Traveling with children with special needs

Spring break is just around the corner, and we have the pollen to prove it! We’ve asked Marjan Holbrook to share her tips for traveling with children with special needs. As a mother of a child with a mitochondrial disease, she knows that preparation is key to a fun, relaxing and family-friendly vacation!

Prepare your child – Use social stories to talk to your child about where you are going and what you are doing. Show them pictures of the places you will be visiting. Consider downloading a GPS app onto a tablet or phone for them, so they know what to expect and possibly save yourself from having to answer the dreaded question(s): are we there yet? Continue reading “Traveling with children with special needs”

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Enjoy the (not so) lazy days of summer

We hope you are enjoying the lazy days of summer. When we say lazy, though, we hope you don’t forget the importance of safety during the season of pools, beaches, sun, trips, insects, and heat! Just to help you out so you can go back to enjoying the fun, we’ve put together some quick safety tips.

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Sun and heat safety:
If you haven’t noticed yet, it gets quite hot here. Longer days, no school, and lots of outdoor activities just beg for staying outside. However, too much of anything can be dangerous. Sun, heat, unhealthy air are all causes for concern.

  • First and foremost, NEVER LEAVE YOUR CHILD UNATTENDED IN A CAR! The temperature inside a car heats up very quickly. When the outside temp is 70 degrees, after just 30 minutes, the temp inside a car rises to 104 degrees and in an hour, it’s up to 113 degrees. Needless to say, look twice to make sure your loved ones are not left behind.
    • Read about DECAL and Governor Deal’s Look Again campaign here.
    • Tips to prevent heat stroke in children can be found here.
  • WEAR SUNSCREEN – seriously, that’s the most basic of basics on this one! Protect your skin by applying a generous amount of sunscreen at least 30 SPF 15-30 minutes before being out in the sun when your skin is dry. You can never put too much sunscreen on! Rub it in well and don’t forget to re-apply throughout the day because sun rays and water can reduce its effectiveness.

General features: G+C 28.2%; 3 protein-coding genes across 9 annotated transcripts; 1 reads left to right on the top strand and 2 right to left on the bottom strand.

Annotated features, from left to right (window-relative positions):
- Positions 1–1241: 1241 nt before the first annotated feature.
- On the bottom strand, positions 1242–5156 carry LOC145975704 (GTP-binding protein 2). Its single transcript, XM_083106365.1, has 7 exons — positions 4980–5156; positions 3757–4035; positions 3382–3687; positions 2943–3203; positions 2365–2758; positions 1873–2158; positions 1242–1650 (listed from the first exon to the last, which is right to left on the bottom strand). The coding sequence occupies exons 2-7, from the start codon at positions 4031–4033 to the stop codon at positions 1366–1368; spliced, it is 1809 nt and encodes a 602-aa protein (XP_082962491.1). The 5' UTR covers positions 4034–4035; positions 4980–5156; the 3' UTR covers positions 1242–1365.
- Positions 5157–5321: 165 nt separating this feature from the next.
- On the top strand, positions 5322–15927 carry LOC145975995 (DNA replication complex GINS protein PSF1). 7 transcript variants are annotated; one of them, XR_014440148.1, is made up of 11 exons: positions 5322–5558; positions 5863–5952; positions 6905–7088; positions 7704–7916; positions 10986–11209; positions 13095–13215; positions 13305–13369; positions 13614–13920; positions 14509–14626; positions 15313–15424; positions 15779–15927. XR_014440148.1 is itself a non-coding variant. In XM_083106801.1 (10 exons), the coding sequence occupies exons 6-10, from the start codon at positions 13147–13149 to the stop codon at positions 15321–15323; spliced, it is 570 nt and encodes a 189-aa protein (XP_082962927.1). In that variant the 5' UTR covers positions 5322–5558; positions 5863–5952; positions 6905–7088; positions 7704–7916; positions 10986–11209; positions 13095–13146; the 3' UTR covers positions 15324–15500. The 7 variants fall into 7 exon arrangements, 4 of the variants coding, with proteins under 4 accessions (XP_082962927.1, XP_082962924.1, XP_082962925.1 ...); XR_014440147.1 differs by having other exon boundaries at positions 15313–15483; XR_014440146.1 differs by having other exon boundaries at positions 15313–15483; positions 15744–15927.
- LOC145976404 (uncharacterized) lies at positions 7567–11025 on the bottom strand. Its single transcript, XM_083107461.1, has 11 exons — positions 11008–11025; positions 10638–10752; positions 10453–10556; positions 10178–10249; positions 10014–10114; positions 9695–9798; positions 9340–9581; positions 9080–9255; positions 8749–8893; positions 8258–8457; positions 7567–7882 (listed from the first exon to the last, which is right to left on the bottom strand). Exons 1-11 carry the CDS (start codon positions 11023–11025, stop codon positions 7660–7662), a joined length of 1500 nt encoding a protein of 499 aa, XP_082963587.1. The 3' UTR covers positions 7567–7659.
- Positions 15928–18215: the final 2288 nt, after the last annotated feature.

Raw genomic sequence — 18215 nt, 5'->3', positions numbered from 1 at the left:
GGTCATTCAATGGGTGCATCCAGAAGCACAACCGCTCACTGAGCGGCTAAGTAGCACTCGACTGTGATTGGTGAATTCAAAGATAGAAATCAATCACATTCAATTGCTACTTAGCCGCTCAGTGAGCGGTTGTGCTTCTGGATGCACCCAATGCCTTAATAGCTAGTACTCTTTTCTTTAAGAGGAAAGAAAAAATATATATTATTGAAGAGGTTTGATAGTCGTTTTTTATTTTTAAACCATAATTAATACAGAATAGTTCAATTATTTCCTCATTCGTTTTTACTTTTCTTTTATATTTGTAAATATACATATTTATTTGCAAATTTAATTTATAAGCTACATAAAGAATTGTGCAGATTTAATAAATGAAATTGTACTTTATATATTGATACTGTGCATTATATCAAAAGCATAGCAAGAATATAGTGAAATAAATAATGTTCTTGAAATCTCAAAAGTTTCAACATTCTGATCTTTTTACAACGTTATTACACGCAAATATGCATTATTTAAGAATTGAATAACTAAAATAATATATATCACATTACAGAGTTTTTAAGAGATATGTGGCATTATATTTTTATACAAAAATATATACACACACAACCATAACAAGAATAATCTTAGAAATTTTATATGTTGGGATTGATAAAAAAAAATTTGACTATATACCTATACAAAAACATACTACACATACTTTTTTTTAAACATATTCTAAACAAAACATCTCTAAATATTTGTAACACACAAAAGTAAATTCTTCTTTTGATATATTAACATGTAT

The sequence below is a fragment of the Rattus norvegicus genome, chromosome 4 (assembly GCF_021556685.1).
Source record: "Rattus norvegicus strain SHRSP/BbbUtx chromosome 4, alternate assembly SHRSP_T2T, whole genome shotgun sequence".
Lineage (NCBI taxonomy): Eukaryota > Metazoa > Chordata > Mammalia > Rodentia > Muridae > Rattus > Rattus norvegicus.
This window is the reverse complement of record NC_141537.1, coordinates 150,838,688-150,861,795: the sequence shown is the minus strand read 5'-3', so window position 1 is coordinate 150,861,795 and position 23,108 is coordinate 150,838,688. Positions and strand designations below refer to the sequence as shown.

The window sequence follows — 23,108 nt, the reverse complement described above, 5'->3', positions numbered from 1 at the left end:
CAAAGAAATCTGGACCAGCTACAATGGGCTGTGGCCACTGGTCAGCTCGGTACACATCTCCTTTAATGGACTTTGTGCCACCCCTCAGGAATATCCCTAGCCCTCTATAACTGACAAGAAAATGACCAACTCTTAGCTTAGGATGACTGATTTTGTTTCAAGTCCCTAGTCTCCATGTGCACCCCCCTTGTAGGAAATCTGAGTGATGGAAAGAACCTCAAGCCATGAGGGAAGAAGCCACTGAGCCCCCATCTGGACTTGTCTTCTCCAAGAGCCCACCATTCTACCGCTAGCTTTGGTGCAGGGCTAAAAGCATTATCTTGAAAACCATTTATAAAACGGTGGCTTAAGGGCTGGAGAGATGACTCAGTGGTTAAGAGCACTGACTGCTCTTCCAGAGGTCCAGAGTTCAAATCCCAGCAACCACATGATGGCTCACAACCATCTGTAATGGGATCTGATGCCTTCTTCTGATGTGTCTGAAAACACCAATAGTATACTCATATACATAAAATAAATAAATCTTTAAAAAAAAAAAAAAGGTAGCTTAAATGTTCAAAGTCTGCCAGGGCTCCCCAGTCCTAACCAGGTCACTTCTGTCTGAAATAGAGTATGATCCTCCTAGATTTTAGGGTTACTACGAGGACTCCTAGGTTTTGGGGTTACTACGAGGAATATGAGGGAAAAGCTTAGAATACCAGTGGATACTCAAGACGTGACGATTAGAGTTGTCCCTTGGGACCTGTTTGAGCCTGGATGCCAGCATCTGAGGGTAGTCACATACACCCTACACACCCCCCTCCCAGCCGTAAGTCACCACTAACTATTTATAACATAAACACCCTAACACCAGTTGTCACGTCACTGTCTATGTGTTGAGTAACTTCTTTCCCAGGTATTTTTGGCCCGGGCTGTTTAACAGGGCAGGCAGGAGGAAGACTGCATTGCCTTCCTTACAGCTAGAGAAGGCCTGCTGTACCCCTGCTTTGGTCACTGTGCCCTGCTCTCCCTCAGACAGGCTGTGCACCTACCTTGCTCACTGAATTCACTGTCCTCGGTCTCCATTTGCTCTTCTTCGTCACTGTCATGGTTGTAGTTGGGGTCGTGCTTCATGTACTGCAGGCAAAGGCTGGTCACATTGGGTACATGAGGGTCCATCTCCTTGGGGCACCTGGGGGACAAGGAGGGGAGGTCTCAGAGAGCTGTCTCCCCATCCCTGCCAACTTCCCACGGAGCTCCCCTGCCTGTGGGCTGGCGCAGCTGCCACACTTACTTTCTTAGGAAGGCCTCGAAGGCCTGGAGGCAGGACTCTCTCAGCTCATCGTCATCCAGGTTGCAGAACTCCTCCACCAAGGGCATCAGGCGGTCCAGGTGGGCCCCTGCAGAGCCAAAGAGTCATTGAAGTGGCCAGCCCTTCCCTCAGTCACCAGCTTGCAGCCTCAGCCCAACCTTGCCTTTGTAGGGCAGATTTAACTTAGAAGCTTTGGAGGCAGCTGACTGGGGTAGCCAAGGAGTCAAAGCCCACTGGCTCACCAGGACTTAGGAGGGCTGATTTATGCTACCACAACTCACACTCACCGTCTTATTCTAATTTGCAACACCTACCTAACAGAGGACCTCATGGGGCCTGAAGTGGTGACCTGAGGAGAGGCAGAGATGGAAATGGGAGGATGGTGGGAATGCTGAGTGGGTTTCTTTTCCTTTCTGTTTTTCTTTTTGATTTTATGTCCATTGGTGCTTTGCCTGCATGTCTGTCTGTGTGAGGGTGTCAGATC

• For babies under six months, the American Academy of Pediatrics recommends dressing infants in lightweight long pants, long-sleeved shirts, and brimmed hats that shade the neck to prevent sunburn. “However, when adequate clothing and shade are not available, parents can apply a minimal amount of sunscreen with at least 15 SPF (sun protection factor) to small areas, such as the infant’s face and the back of the hands. If an infant gets sunburned, apply cool compresses to the affected area.”
    • More information about sunscreen and sunburns can be found here.
  • Plan your day around the sun’s schedule. Try to do all your outdoor activities early in the morning or in the evening after the sun has started to go down.
    • Drink water often
    • Take lots of breaks
    • Wear light colored and lightweight clothes
  • Be aware of the dangers of dehydration. Here are signs and symptoms of dehydration in children.

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Water safety:
Now that we have established it gets really hot here, let’s move down to the pool. It’s a great way to cool off, play, and socialize. To really enjoy the experience, make sure you and your family are safe.

  • Talk to your children about the pool rules. Tell them why they shouldn’t run, dive in shallow water, and why they should listen to the lifeguard.
  • Make sure your children take swim lessons. Whether you teach them to swim or they take private or group lessons, it’s the only way they are going to ensure their safety in the water.
  • Never leave your children in a pool area without you – even if there’s a lifeguard present.
  • If you have a pool at home, install child proof barriers. There should be at least a four-foot tall barrier on all four sides of the pool area, such as a fence with a self- closing gate. In cases where the house is the fourth side, secure doors that lead to the pool area with locks and/or alarms.
  • At the beach, make sure your child doesn’t swim in the ocean alone.
  • Teach your children about rip currents. If you are caught in a rip current, swim parallel to shore until you escape the current, and then swim back to shore.

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Travel safety:

  • Before your next road trip, check your car seat. Did you know that 73% of car seats are not used or installed correctly? Most fire stations can check for you and make any necessary adjustments.
    • Here’s a list of places in Georgia that can check for you. Just call ahead to make an appointment.
  • Don’t forget the car seat even on a plane trip! If you’re planning to travel by air this summer, be sure to bring your child’s car seat onto the plane. Check to make sure the car seat is labeled “certified for use in motor vehicles and aircraft.” For babies and toddlers, this is the safest way to travel.